How much debt is too much?

Debt burden

Easy! Borrow until your nose bleeds, you can’t sleep at night, or you’re finding it hard to breathe.

Then pay a little back.

Nope. That’s definitely not the way to do it. But there’s no simple calculation either. How much borrowing is too much is as personal as a finger print.

For some, the right amount of borrowings will be zero. Others might get into trouble with just credit cards. Some would sweat bricks with a modest home loan.

A home loan and some investment debt is probably where most people feel comfortable. Others, including some property investors, will sleep like a baby even with literally millions of dollars worth of debt.

Can it be a multiple of your income? Perhaps. But it depends on what you’re using the debt for. Tax-deductible investment debt is easier to “service” than non-deductible debt.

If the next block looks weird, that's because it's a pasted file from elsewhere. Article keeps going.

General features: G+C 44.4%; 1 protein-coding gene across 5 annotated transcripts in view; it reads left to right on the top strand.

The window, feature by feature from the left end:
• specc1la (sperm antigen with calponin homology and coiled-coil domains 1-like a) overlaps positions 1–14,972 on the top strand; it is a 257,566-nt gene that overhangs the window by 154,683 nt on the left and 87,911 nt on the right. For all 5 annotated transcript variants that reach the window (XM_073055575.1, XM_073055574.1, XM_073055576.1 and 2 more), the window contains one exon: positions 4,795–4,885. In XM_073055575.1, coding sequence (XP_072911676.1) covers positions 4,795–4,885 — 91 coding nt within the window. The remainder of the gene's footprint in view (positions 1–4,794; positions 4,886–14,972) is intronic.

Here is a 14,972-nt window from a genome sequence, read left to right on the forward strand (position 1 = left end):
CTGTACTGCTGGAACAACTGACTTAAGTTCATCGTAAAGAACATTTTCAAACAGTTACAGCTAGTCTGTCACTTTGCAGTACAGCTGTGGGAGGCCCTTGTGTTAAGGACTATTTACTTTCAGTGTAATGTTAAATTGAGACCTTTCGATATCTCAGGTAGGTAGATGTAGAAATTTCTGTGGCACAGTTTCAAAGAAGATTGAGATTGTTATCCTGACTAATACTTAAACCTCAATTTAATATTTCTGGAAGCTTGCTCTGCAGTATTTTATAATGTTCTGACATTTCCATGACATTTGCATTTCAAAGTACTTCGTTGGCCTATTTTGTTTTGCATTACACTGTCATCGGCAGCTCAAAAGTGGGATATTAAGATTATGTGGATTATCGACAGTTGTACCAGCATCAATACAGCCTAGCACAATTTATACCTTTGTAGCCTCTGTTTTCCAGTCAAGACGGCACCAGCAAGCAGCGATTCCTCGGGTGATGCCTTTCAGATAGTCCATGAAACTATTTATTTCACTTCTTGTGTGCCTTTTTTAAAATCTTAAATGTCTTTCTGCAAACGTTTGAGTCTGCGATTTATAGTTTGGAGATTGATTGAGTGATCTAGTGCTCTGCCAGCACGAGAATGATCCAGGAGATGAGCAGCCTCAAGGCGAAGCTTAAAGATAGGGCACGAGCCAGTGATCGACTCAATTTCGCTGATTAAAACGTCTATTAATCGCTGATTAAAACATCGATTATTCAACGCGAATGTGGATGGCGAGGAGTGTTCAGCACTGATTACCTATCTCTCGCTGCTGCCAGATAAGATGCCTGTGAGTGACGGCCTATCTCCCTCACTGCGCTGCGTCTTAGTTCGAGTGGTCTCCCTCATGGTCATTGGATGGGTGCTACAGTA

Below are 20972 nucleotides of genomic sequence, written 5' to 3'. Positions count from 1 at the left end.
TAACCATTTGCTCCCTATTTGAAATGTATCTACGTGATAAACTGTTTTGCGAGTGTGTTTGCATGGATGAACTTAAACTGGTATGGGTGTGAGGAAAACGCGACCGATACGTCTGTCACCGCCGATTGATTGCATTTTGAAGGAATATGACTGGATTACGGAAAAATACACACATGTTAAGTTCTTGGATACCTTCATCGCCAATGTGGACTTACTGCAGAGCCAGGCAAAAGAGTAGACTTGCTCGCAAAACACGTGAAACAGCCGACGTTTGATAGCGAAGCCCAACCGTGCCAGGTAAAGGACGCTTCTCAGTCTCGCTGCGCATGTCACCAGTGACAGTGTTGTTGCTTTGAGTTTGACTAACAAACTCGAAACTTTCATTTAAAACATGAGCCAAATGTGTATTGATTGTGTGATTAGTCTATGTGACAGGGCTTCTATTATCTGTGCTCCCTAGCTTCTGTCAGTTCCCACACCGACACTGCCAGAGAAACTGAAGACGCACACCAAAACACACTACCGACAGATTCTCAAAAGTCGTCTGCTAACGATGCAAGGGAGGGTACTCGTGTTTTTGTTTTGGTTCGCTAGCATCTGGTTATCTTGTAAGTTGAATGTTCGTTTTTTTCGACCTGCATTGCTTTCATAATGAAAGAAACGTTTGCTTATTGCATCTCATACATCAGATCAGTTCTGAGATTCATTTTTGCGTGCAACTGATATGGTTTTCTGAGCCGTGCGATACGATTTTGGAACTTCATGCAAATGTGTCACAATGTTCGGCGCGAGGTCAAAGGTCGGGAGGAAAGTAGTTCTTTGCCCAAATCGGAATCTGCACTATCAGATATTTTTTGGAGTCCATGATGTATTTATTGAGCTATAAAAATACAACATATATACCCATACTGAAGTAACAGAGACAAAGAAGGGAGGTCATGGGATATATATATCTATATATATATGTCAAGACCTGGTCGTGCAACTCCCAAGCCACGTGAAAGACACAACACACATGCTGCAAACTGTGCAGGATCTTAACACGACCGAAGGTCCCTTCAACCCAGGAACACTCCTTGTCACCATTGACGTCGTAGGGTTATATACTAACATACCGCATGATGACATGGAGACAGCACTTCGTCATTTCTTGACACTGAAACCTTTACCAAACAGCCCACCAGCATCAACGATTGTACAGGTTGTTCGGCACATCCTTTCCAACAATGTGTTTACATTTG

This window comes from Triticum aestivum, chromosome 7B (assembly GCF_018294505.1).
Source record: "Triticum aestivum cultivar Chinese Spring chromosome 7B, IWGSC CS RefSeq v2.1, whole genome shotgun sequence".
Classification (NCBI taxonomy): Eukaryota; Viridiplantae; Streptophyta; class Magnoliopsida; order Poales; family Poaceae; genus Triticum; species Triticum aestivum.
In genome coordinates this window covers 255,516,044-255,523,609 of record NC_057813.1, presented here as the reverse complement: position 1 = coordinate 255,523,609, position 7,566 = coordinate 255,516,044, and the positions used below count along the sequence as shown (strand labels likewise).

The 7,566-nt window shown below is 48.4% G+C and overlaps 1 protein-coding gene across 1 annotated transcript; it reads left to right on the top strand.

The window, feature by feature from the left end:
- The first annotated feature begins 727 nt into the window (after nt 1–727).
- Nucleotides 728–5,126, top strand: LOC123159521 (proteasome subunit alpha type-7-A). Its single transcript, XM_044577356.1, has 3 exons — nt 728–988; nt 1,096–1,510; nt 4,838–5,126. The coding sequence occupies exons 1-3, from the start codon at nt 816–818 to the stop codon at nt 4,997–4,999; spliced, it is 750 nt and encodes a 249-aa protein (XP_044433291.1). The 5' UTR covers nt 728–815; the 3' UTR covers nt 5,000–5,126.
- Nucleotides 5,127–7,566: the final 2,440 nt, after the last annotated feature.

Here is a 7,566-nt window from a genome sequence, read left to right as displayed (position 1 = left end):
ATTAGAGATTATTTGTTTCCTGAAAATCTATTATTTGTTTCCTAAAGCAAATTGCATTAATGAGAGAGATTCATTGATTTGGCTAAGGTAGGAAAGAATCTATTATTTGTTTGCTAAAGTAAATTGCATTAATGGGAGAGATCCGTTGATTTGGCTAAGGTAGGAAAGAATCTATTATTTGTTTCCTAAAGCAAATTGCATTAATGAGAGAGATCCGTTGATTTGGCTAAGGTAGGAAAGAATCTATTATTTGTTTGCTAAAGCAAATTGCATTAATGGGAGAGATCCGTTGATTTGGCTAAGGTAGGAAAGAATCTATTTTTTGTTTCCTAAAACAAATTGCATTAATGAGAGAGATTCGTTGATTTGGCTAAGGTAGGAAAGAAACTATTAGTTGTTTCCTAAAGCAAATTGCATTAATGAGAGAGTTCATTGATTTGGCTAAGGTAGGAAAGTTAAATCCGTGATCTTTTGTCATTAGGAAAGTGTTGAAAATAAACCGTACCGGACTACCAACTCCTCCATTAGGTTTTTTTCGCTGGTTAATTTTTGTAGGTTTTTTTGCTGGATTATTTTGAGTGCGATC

Debt is a tool, a machine. Machines give leverage – they allow you to do things you couldn’t otherwise do yourself. For instance, you can’t save your way to buying a house.

There are other things you shouldn’t use debt for. Credit cards are cancers on your financial health unless you pay them in full every month.

Generation Xers are, even with midgets running around, at a stage of life where they should be setting up their futures.

Saving, investing and superannuation are parts of that equation.

And debt-based investment strategies will make sense for some. These are borrowings for investment properties and shares, are something that will be a risk worth taking to grow real, future, wealth for those able to take a risk.

Bruce Brammall is the principal adviser with Bruce Brammall Financial ( and author of Mortgages Made Easy.


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